These kinds of treatments are exhausting though, and there are times, during the chemotherapy especially, when your blood count is low and you’re particularly liable to infection. [Chemo kills the good cells along with the bad!] With this in mind, I’ve decided to set aside the plans that were in place to mark the publication of Body & Soul in April, and kick up a bit of a shindig when the paperback appears, most probably early next year.

The book itself, however, the fourth in the Frank Elder series, will duly be published by William Heinemann on April 19th, and the first in the series, Flesh & Blood, has just been re-released as a fine-looking Arrow paperback.

B & S Front

F&B 1

Elsewhere, and even as I write this, producer David Hunter and his team of actors are ensconced in a BBC Radio Drama studio, doing their best to make sense of my final two scripts for the Inspector Chen series for BBC Radio 4, Enigma of China & Shanghai Redemption. No transmission dates as yet, but, be assured, I will pass them on as soon as available.

Chen 1

Chen 2

And finally, just when I was thinking it would never happen, BBC Radio 4 Extra are repeating the mammoth undertaking that was mine and Shelley Silas’ dramatisation of Paul Scott’s magnificent Raj Quartet. Starring the likes of Anna Maxwell Martin, Lia Williams and Benedict Cumberbatch before he was, well, Benedict Cumberbatch, the programmes were originally broadcast in 2005 and have not been heard since. Each is broadcast three times a day and then available for a month or so on the BBC Radio iPlayer.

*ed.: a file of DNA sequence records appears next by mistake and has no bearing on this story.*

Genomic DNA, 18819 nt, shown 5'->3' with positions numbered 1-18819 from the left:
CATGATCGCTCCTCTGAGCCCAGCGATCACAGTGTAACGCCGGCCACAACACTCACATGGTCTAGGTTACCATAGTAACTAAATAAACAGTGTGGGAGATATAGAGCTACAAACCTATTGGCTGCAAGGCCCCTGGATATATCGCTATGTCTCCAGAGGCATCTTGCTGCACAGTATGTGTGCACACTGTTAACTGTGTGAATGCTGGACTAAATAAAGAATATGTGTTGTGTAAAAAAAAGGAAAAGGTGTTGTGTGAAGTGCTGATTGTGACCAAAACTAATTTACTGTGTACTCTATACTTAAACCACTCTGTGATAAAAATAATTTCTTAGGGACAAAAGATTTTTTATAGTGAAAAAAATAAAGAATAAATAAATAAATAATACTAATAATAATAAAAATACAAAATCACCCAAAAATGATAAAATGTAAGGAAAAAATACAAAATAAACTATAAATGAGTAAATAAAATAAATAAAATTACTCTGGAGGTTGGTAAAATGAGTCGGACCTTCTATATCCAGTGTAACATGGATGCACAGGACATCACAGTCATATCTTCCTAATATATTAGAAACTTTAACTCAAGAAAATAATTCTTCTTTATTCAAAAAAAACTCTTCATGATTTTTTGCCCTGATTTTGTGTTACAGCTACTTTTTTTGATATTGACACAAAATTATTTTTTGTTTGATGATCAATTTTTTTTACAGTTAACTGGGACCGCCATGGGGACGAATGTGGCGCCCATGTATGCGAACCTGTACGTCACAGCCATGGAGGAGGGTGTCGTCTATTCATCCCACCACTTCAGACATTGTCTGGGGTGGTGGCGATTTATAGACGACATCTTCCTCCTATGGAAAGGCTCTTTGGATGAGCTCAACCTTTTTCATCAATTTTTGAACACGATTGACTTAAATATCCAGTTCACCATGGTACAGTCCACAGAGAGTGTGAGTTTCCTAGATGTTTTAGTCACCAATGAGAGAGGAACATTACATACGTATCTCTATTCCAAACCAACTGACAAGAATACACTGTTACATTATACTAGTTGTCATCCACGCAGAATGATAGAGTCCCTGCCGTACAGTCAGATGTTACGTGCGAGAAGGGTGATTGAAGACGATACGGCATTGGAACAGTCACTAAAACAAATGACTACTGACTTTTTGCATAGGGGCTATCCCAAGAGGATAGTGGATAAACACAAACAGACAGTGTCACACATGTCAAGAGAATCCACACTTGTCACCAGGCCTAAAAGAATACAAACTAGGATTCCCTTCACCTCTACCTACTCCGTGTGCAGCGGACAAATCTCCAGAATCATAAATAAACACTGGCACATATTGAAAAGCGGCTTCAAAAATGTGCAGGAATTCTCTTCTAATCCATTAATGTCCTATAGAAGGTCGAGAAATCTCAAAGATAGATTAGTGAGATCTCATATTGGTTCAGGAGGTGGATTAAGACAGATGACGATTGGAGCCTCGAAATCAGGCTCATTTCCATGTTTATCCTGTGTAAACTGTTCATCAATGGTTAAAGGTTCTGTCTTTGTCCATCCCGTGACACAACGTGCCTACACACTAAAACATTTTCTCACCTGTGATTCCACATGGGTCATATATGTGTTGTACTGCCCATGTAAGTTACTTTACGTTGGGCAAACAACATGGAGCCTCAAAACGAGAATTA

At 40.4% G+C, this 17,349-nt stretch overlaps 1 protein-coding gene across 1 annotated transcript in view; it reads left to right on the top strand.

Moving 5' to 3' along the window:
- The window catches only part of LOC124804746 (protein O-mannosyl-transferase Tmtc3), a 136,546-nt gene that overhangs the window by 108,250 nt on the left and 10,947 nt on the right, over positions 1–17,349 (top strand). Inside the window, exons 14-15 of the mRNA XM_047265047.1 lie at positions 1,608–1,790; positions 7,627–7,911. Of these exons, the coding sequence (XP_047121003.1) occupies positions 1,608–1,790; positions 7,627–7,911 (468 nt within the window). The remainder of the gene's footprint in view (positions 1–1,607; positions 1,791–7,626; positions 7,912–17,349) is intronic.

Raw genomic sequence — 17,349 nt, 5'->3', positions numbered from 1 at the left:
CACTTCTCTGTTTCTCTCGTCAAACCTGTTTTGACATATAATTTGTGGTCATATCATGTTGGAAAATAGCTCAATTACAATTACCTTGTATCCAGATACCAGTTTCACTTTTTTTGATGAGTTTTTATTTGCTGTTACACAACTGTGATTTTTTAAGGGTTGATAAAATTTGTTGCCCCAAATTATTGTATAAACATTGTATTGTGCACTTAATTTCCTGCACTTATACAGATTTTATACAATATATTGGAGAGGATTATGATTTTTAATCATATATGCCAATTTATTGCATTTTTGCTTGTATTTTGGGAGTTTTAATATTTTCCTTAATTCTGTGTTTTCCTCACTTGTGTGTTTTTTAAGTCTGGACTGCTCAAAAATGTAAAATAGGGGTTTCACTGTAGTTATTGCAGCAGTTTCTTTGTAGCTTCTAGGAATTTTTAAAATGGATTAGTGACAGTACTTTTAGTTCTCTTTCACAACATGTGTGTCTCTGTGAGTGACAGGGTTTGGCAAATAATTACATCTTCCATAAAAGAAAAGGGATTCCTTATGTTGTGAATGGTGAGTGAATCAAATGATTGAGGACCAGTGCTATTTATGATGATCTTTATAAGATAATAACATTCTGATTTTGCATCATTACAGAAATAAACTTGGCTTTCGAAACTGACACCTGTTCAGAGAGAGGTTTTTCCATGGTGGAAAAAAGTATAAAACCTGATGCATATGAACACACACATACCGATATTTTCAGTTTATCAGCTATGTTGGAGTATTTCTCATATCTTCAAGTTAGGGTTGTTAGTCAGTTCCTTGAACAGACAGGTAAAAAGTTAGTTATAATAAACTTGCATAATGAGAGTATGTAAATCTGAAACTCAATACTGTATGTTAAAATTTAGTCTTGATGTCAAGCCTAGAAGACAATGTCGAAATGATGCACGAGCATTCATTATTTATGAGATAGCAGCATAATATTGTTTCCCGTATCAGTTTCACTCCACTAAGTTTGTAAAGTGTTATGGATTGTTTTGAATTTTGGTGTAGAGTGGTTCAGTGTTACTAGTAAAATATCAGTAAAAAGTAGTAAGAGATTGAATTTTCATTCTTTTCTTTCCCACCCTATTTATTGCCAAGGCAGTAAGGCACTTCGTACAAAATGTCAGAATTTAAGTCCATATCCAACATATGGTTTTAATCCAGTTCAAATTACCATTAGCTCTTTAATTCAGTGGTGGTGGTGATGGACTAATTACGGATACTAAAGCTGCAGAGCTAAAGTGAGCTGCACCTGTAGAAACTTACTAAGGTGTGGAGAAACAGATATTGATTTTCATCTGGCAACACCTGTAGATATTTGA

If you want to find out more about prostate cancer, this is an excellent place to go.

Problems of the Prostate

The phone rang, as it often did, around one in the afternoon. Another cold call, I thought, from someone in the Indian sub-continent offering to sort out the problems on my computer.
“Mr Harvey?”
“Mr John Harvey?”
Usually, by this time I’d have said something moderately abusive and set down the phone.
“This is Doctor B…..’s surgery.” I recognise the voice. “The results of your blood test have come back and your PSA is above the acceptable level for men in your age group.”
So … not a computer problem.
“Are you likely,” she asks, “to have been sexually active in the 48 hours before taking the test?”
Momentarily, I’m thrown. How long ago did I take the test? Five days? Six? “Erm, it’s possible,” I stumble.
“Is there any way of being certain?”
I could call my partner at work, I think. And then, almost immediately, I could not call my partner at work. And besides, who am I kidding? I’m a 76 year old male. Wouldn’t I remember if I’d been sexually active five or six days ago?
“I’d like to refer you,” the doctor says, “to the Uro-oncology department at XXX hospital.”
Oh, God, I think. It’s cancer. When my hands have stopped shaking, I log onto the internet to learn the worst.